Christopher Gent - 2000
Christopher Gent is Chief Executive of Vodafone AirTouch. He is a prominent figure in the world of wireless communications, well known for his ability to formulate an ambitious strategy and to achieve it. Indeed Vodafone is the world leader in the wireless sector.
Christopher Gent was born in Beckenham and educated at Archbishop Tennison Grammar School. He began his career at the National Westminster Bank, until 1979 when he became Managing Director of Baric, a computer services company jointly owned by Barclays and ICL.
t was around that time in the late seventies that he was chairman of the Young Conservatives and later a member of the Conservative Party's National Union Executive Committee as well as several other Committees. Who knows: he might now be an MP? But instead, in 1985 he joined Racal Vodafone, one of the two mobile phone operators then recently licensed.
It is hard to remember now what life was like before mobile phones. As little as fifteen years ago, they almost had to be carried around on a trolley and calls cost discouragingly large amounts. The companies which invested in the first networks were taking a genuine chance. Think how different things are today. We learnt recently that more than half the UK population has a mobile phone. In our lecture rooms where once we had notices prohibiting the use of cigarettes, we now enjoin our students not to use their mobile phones. This happens in primary schools too. In fact I am slightly surprised today in a large gathering such as today's that a mobile phone hasn't yet gone off. If it does, I know how embarrassed the person will be, as the same thing happened to me on a platform like this last week.
The mobile future holds even greater promise, with Internet applications and access to unlimited data on the move. In fact, quite soon there will be no reason ever to go to our homes and offices. It is quite likely that some of today's graduates will be involved in these developments, because several of the University's leading departments are now focused on the Internet.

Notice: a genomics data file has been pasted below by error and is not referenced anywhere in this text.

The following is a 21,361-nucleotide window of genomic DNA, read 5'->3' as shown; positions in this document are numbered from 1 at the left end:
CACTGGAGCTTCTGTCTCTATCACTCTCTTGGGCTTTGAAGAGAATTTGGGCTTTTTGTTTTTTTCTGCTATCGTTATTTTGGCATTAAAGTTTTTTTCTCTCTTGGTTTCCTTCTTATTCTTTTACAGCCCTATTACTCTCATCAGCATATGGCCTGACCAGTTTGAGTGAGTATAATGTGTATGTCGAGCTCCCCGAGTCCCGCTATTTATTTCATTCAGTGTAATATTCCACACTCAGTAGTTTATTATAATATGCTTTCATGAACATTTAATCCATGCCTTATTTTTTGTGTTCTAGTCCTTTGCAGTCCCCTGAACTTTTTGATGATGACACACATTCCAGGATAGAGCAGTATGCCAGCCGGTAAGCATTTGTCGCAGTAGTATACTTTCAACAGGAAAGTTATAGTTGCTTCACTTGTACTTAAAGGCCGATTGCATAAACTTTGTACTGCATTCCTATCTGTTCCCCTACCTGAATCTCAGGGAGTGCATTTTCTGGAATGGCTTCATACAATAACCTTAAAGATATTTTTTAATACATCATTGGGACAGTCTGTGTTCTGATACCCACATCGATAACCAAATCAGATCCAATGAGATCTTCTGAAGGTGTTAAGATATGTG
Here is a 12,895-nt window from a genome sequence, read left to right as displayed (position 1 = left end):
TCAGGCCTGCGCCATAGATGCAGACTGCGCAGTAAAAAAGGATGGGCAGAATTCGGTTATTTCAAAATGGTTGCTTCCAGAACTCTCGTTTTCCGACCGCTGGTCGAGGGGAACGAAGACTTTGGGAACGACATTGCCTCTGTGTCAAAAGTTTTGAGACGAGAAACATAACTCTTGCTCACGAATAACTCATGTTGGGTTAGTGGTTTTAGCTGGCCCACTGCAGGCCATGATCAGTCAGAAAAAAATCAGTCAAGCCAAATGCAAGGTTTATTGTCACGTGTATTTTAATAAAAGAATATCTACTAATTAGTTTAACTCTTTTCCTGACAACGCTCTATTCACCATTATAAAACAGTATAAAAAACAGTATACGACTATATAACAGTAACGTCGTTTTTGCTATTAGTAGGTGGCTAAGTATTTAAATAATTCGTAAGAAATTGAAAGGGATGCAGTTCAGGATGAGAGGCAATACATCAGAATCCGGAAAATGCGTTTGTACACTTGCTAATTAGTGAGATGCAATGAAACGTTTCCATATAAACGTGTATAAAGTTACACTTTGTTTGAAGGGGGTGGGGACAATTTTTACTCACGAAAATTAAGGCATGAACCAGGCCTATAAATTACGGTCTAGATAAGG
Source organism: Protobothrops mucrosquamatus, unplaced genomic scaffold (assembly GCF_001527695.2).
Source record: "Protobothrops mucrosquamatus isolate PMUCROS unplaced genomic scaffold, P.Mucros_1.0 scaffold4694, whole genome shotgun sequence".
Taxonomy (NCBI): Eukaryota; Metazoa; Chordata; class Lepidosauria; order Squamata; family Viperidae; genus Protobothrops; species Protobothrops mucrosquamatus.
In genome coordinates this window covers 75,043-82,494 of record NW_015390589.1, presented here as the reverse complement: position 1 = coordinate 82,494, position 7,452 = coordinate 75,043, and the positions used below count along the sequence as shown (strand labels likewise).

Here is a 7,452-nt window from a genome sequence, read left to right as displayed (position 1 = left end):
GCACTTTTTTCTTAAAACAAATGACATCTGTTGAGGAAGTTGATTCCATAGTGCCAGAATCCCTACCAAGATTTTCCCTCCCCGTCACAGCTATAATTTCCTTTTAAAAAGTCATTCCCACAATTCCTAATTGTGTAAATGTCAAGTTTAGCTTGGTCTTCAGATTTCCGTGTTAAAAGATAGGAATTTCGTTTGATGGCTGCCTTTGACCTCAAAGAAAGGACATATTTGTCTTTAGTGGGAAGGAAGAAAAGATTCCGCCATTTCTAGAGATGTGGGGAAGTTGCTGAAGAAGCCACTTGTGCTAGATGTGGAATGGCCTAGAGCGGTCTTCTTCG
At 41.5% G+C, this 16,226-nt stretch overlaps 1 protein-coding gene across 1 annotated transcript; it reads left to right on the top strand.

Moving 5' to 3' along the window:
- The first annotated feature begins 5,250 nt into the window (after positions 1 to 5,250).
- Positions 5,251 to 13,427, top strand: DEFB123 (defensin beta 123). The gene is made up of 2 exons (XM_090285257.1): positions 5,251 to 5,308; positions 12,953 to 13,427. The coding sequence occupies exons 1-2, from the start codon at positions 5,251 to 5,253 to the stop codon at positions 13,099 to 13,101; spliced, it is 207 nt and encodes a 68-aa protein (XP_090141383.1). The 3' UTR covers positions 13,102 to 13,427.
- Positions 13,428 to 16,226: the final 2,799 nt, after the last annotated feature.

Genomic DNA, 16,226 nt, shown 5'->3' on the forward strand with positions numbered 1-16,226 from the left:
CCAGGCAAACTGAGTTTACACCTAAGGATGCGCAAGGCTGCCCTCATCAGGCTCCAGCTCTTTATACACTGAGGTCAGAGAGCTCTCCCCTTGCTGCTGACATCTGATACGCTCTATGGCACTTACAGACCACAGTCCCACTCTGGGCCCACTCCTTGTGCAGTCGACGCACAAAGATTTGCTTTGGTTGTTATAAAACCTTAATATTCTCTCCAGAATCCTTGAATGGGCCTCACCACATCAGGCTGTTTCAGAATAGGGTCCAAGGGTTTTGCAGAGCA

Vodafone will be at the core of these developments. Chris Gent took over from the company's founding father, Sir Gerald Whent. He and his team had built up a highly successful and profitable business, mostly in the UK. But Gent has made it genuinely world-wide in the past two years. First, in 1999 he bought the California based AirTouch Communications company for $61bn. This created the world's largest cellular phone company and was then the biggest cross-border merger in history. Then, Vodafone AirTouch set its sights on Mannesmann.
The Mannesmann deal put Mr Gent continuously in the spotlight for several months. It was audacious, not only because of the size of the target, but also because until then hostile take-overs were not the sort of thing that happened in the relatively quiet world of German business. Mr Gent had not only to convince Mannesmann's shareholders, but also to neutralise opposition from the work force and in German political circles. But Vodafone, under his leadership, won the battle. His services continue to have repercussions, not only for Vodafone but also for him personally, as the last few days' headlines show.
These triumphs are the culmination of a long and successful career and judging by his record so far, there are almost certainly more achievements to come.
Mr Gent enjoys golf, skiing and tennis. But his real passion is cricket, and he has been known to travel long distances to attend matches. He is famous for instigating the AirTouch deal using his mobile phone from at the Sydney Cricket Ground! His love of cricket is evidenced by Vodafone's sponsorship of the English cricket team. Perhaps he will follow Lord MacLaurin, who Chairs his company in seeking to take the English game in hand. But that may be beyond even his capabilities. In the interest of balance, Vodafone also sponsors Manchester United Football Club, and I understand we will shortly be able to see their matches on our mobile phones.
Mr Gent told a press conference in Dusseldorf as he launched his bid for Mannesmann, "I am not a ruthless shark." Indeed, his private life and enthusiasm for sport shows a different side to his nature, but the phenomenal success of Vodafone stands as testimony to his ability as a business leader.
DSc - July 2000